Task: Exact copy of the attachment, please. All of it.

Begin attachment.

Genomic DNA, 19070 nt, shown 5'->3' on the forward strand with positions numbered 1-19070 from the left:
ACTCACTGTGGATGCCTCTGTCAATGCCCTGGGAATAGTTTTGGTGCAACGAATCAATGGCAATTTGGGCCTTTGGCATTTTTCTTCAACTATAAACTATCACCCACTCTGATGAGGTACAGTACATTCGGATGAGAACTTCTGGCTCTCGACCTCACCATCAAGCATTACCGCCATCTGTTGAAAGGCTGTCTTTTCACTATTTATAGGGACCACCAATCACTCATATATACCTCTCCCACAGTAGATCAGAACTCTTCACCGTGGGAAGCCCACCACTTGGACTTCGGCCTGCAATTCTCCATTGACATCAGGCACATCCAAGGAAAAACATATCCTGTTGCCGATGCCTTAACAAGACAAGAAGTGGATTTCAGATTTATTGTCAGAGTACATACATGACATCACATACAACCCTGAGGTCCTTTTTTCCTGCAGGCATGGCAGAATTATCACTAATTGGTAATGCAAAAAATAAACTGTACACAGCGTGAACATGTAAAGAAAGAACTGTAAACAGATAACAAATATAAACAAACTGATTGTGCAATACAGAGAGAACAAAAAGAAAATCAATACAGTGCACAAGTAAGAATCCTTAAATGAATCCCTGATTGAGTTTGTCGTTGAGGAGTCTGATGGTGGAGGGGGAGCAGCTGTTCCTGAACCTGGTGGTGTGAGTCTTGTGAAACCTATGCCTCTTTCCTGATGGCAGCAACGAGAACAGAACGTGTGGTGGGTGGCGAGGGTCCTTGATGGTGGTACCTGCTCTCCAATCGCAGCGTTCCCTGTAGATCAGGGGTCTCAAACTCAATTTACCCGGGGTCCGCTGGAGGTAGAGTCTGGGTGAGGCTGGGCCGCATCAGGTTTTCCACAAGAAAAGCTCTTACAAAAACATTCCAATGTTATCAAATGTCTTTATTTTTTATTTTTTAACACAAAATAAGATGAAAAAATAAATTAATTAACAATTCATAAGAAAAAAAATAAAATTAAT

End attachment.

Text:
Genomic DNA, 19070 nt, shown 5'->3' on the forward strand with positions numbered 1-19070 from the left:
ACTCACTGTGGATGCCTCTGTCAATGCCCTGGGAATAGTTTTGGTGCAACGAATCAATGGCAATTTGGGCCTTTGGCATTTTTCTTCAACTATAAACTATCACCCACTCTGATGAGGTACAGTACATTCGGATGAGAACTTCTGGCTCTCGACCTCACCATCAAGCATTACCGCCATCTGTTGAAAGGCTGTCTTTTCACTATTTATAGGGACCACCAATCACTCATATATACCTCTCCCACAGTAGATCAGAACTCTTCACCGTGGGAAGCCCACCACTTGGACTTCGGCCTGCAATTCTCCATTGACATCAGGCACATCCAAGGAAAAACATATCCTGTTGCCGATGCCTTAACAAGACAAGAAGTGGATTTCAGATTTATTGTCAGAGTACATACATGACATCACATACAACCCTGAGGTCCTTTTTTCCTGCAGGCATGGCAGAATTATCACTAATTGGTAATGCAAAAAATAAACTGTACACAGCGTGAACATGTAAAGAAAGAACTGTAAACAGATAACAAATATAAACAAACTGATTGTGCAATACAGAGAGAACAAAAAGAAAATCAATACAGTGCACAAGTAAGAATCCTTAAATGAATCCCTGATTGAGTTTGTCGTTGAGGAGTCTGATGGTGGAGGGGGAGCAGCTGTTCCTGAACCTGGTGGTGTGAGTCTTGTGAAACCTATGCCTCTTTCCTGATGGCAGCAACGAGAACAGAACGTGTGGTGGGTGGCGAGGGTCCTTGATGGTGGTACCTGCTCTCCAATCGCAGCGTTCCCTGTAGATCAGGGGTCTCAAACTCAATTTACCCGGGGTCCGCTGGAGGTAGAGTCTGGGTGAGGCTGGGCCGCATCAGGTTTTCCACAAGAAAAGCTCTTACAAAAACATTCCAATGTTATCAAATGTCTTTATTTTTTATTTTTTAACACAAAATAAGATGAAAAAATAAATTAATTAACAATTCATAAGAAAAAAAATAAAATTAAT